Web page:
In Dillon v. King, one sister contested their father’s will and codicil and also asserted other claims against her sister. No. 05-20-00215-CV, 2022 Tex. App. LEXIS 2991 (Tex. App.—Dallas May 4, 2022, no pet. history). In 2010, the father executed a will leaving everything equally to his two daughters. Thereafter, he moved to Texas to be near the contestant. The contestant then accessed the father’s bank account. The father told Texas Adult Protective Services that he allowed her to use the account but that she no longer had access to it. Later, the father signed a new codicil, leaving everything to the applicant. After a bench trial, the trial judge admitted the will and codicil to probate and ordered the contestant to take nothing on her other claims. On appeal, the appellate court discussed many different issues.

The court described the standards for mental capacity and undue influence as follows:

The matters in question in this case are Culpepper’s testamentary capacity and whether he executed the codicil because of undue influence by King. A testator has testamentary capacity when he has sufficient mental ability to understand he is making a will, the effect of making a will, and the general nature and extent of his property. He must also know the natural objects of his bounty and the claims upon them, and he must have sufficient memory to collect in his mind the elements of the business transacted and hold them long enough to form a reasonable judgment about them. In a will contest, the pivotal issue is whether the testator had testamentary capacity on the day the will was executed, but evidence of the testator’s state of mind at other times can be used to prove his state of mind on the day the will was executed, provided that the evidence demonstrates that a condition affecting his testamentary capacity was persistent and likely present at the time the will was executed. To set a will aside because of undue influence, a contestant must prove (1) the existence and exertion of an influence (2) that subverted or overpowered the testator’s mind at the time he executed the instrument (3) so that the testator executed an instrument he would not otherwise have executed but for such influence.


The contestant challenged the introduction of expert evidence by the applicant on the basis that the expert was not qualified. The court of appeals affirmed:

To testify as an expert, a witness must be qualified “by knowledge, skill, experience, training, or education,” such that his or her testimony will assist the trier of fact. Tex. R. Evid. 702. This means that the expert must possess special knowledge as to the very matter on which the expert  proposes to give an opinion…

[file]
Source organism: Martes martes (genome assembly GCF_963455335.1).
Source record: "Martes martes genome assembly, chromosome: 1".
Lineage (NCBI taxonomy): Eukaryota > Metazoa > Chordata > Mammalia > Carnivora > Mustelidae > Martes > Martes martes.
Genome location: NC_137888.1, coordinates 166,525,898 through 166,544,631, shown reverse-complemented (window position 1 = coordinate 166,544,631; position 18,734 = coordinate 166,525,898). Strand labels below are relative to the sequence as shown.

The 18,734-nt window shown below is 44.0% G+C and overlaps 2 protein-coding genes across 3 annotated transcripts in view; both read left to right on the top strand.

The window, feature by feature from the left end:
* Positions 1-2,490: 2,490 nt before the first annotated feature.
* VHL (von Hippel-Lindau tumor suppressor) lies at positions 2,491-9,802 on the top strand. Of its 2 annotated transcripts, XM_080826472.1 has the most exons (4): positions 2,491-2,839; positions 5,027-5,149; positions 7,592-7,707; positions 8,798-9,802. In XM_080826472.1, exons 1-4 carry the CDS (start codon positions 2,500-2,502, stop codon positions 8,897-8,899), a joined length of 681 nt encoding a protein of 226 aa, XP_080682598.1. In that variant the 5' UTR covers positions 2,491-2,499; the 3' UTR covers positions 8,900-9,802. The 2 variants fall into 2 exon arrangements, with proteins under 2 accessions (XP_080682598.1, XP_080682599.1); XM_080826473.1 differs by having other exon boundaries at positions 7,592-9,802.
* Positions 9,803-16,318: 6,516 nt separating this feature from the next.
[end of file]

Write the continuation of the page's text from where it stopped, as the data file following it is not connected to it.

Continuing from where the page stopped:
Dillon argues that Cassius was not qualified to testify about Culpepper’s capacity for several reasons. Cassius did not attend medical school or take any courses in medical science. At the time of trial, he did not have his Ph.D., was not a forensic psychologist, and did not practice forensic psychiatry. He did not regularly treat people with dementia. He did not know the meaning of all of the terms in Culpepper’s medical records, and he was unfamiliar with at least some of Culpepper’s medications.

The question before us is whether the trial judge acted unreasonably in concluding that Cassius possessed special knowledge on the subject on which he proposed to give an opinion—Culpepper’s mental abilities when he executed his will and codicil. We conclude that she did not. Cassius testified that he had five years of post-graduate education in forensic psychology and that he would receive his Ph.D. in the field “any minute now.” His Ph.D. thesis concerned testamentary-capacity proceedings. And he had previously done three forensic autopsies related to dementia. Given Cassius’s training and experience, we conclude that the trial judge did not abuse her discretion by concluding that Cassius met the minimum qualifications to be permitted to testify about Culpepper’s mental abilities when he executed the will and codicil.

Id. The court held that the expert’s testimony on the mini mental status exam was admissible:

First, Dillon argues that Cassius’s opinion that Culpepper possessed sufficient capacity to sign the codicil is unreliable because it was based in part on Cassius’s view of a Folstein Mini Mental Status Examination (MMSE) performed on Culpepper by his physician, Dr. Ahn. Cassius opined that an MMSE is lacking in some areas, such as “executive functioning,” and he elaborated that “[t]here is poor content validity to make an interpretation based on somebody’s executive functioning with the MMSE exam.” Dillon argues that Cassius’s view is unreliable because Dillon’s expert witness, Dr. Lisa Clayton, opined that Culpepper’s MMSE score, together with his MRI and EEG results, placed him in the moderate stage of dementia, during which he would have had “basically no executive functioning.” We disagree with Dillon’s argument. We see nothing in the record squarely contradicting Cassius’s view of MMSE results, much less establishing that his view is unreliable. Clayton herself testified that an MMSE result, in and of itself, is not enough to support a conclusion that someone has dementia, and she called the MMSE “kind of a rudimentary test.” As for Clayton’s conclusion that a person with moderate dementia would have basically no executive functioning, her testimony may conflict with Cassius’s, but conflicting expert testimony does not necessarily show that one expert’s opinion is unreliable.

Id. The court also held that the expert had sufficient foundational data to support his opinions: “opinions about a deceased person’s mental capacity can[] reliably be based on a combination of medical records and witness interviews…” Id.

The court also affirmed the admission of expert evidence regarding undue influence: